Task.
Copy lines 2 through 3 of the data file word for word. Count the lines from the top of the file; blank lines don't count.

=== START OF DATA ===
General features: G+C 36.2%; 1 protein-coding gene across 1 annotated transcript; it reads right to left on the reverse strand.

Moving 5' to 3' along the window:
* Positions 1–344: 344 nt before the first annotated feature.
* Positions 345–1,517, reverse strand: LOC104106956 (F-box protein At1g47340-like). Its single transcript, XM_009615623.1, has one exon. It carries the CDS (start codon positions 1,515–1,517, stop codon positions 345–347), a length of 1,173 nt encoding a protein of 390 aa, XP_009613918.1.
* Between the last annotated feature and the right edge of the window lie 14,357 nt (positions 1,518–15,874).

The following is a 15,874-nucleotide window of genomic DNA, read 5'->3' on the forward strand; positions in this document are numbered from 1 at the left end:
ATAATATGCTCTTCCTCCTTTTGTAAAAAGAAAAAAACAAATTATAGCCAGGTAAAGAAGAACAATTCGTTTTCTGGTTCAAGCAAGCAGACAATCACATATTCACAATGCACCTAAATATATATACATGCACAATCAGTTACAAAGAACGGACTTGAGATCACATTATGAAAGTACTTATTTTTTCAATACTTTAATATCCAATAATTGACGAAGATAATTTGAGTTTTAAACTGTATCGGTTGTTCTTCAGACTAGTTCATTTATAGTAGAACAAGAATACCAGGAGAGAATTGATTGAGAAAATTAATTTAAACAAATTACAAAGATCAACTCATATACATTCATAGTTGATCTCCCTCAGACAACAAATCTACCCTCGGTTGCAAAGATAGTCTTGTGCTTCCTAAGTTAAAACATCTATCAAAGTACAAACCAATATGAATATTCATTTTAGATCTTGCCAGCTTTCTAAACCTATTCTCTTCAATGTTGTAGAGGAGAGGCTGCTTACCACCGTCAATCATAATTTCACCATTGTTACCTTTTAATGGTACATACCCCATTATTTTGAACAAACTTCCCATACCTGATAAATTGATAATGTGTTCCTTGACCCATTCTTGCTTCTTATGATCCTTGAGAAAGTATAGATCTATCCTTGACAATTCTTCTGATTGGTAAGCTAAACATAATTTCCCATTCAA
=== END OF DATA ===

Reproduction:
Moving 5' to 3' along the window:
* Positions 1–344: 344 nt before the first annotated feature.